5. In a distributorless ignition system suitable for use with:
an engine;
engine position sensing means for providing a PIP signal relating to crankshaft location information for said engine, and a CID signal relating to indentification of a particular cylinder in said engine; and
electronic engine control means for receiving said PIP and CID signals and for providing a SPOUT containing spark advance/retard and dwell information to said distributorless ignition system;
an improvement comprising:
(a) SPOUT low detection means for detecting when said SPOUT signal faults low and for causing said PIP signal and said CID signal to be operably substituted therefore; and
(b) firing sequence counter means for controlling ignition sequencing if said engine, wherein said firing sequence counter means ordinarily advances said sequence in response to said SPOUT signal, and confirms said sequencing in response to detection of at least one signal related to said CID signal.
6. The improvement of claim 5 wherein said SPOUT low detection means inhibits transmission of said SPOUT signal to said firing sequence counter means when said SPOUT signal has faulted low, and wherein said firing sequence counter means will advance said sequence based on said CID signal when said SPOUT signal faults low.
7. In a distributorless ignition system suitable for use with:
an engine;
engine position sensing means for providing a PIP signal relating to crankshaft location information for said engine, and a CID signal relating to identification of a particular cylinder in said engine; and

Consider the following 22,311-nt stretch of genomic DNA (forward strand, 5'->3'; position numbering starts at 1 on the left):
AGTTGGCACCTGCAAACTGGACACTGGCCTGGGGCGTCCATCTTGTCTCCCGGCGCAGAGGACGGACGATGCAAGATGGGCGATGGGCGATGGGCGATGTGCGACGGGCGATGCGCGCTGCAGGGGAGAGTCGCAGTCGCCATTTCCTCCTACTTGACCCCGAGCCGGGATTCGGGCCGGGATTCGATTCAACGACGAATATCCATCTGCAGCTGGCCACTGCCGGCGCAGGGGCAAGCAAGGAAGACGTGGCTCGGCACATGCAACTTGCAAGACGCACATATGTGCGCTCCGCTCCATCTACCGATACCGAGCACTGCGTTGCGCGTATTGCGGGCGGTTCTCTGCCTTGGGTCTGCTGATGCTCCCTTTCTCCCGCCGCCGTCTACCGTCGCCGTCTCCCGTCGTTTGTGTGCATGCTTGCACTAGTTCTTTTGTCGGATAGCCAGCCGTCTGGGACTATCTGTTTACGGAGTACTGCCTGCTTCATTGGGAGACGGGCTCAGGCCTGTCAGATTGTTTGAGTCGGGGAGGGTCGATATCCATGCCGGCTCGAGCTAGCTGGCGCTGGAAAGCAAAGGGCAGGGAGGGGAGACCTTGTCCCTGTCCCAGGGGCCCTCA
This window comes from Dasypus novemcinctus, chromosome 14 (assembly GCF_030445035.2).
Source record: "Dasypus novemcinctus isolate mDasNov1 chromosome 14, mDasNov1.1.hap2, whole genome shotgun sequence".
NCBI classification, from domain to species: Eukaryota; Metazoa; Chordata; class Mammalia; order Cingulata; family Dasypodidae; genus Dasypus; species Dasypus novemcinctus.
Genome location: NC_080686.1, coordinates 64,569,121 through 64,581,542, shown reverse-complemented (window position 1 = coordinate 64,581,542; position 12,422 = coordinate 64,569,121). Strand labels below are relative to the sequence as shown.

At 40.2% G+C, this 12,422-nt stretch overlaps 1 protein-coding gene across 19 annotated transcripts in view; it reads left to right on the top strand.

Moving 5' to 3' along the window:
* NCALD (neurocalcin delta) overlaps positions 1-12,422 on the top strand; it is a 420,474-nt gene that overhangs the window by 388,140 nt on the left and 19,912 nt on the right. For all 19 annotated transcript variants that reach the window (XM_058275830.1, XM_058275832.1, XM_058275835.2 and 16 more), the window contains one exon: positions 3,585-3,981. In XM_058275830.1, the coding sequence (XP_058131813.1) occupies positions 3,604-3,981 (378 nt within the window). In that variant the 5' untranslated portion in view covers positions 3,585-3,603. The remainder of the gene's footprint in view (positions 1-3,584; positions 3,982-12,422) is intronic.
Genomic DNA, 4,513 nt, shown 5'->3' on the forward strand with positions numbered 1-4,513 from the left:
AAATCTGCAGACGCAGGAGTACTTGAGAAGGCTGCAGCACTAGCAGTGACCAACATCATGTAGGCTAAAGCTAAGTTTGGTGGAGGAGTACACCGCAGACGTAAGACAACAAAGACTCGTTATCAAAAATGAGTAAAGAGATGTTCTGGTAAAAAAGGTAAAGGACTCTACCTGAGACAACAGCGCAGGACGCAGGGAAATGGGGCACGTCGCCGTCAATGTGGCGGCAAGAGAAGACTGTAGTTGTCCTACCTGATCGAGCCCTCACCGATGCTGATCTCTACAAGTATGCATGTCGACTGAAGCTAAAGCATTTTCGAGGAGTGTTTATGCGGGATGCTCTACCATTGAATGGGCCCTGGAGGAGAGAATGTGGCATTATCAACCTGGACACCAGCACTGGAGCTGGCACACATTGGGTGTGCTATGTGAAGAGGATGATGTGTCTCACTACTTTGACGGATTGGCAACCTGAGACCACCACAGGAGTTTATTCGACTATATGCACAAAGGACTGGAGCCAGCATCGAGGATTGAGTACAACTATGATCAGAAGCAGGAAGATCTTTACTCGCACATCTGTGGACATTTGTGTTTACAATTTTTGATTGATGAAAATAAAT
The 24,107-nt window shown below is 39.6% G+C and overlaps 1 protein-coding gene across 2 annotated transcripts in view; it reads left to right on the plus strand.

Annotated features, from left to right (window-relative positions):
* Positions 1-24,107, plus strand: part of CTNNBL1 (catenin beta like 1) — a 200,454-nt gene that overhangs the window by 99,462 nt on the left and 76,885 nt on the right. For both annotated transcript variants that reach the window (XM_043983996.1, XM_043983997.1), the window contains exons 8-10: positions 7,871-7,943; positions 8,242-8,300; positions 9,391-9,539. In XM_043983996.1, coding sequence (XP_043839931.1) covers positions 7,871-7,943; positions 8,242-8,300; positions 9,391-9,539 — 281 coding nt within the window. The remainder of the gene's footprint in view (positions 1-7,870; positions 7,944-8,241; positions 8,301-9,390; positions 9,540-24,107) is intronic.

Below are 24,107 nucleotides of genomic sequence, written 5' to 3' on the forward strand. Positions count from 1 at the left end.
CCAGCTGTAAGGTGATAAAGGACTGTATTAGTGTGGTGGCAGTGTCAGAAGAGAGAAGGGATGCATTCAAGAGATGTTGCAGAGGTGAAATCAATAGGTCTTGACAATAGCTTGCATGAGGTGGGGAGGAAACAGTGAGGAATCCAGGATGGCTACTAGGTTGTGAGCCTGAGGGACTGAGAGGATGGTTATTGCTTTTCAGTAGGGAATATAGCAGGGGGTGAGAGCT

electronic engine control means for receiving said PIP and CID signals and for providing a SPOUT signal containing spark advance/retard and dwell information to said distributorless ignition system;
an improvement comprising:
(a) SPOUT low detection means for detecting when said SPOUT signal faults low and for causing said PIP signal and said CID signal to be operably substituted therefore; and
(b) SPOUT high detection means for detecting when said SPOUT signal faults high and for replacing said SPOUT signal with said PIP signal.
8. In a distributorless ignition system suitable for use with:
an engine;
engine position sensing means for providing a PIP signal relating to crankshaft location information for said engine, and a CID signal relating to identification of a particular cylinder in said engine; and
electronic engine control means for receiving said PIP and CID signals and for providing a SPOUT signal containing spark advance/retard and dwell information to said distributorless ignition system;
an improvement comprising SPOUT high detection means for detecting when said SPOUT signal faults high and for replacing said SPOUT signal with said PIP signal.
9. The improvement of claim 8 and further including SPOUT signal delay means for receiving said SPOUT signal and for providing a delayed SPOUT signal in response thereto, wherein said SPOUT high detection means receives said delayed SPOUT signal.
10. The improvement of claim 8 wherein said SPOUT high detection means includes means for counting consecutive PIP signals.
11. The improvement of claim 10 wherein said SPOUT high detection means replaces said SPOUT signal with said PIP signal when said SPOUT signal remains high for a predetermined number of consecutive PIP signal occurrences.
12. The improvement of claim 11 wherein said predetermined number of consecutive PIP signal occurrences equals at least two.
13. In a distributorless ignition system suitable for use with:
an engine;
engine position sensing means for providing a PIP signal relating to crankshaft location information for said engine, and a CID signal relating to identification of a particular cylinder in said engine; and
electronic engine control means for receiving said PIP and CID signals and for providing a SPOUT signal containing spark advance/retard and dwell information to said distributorless ignition system;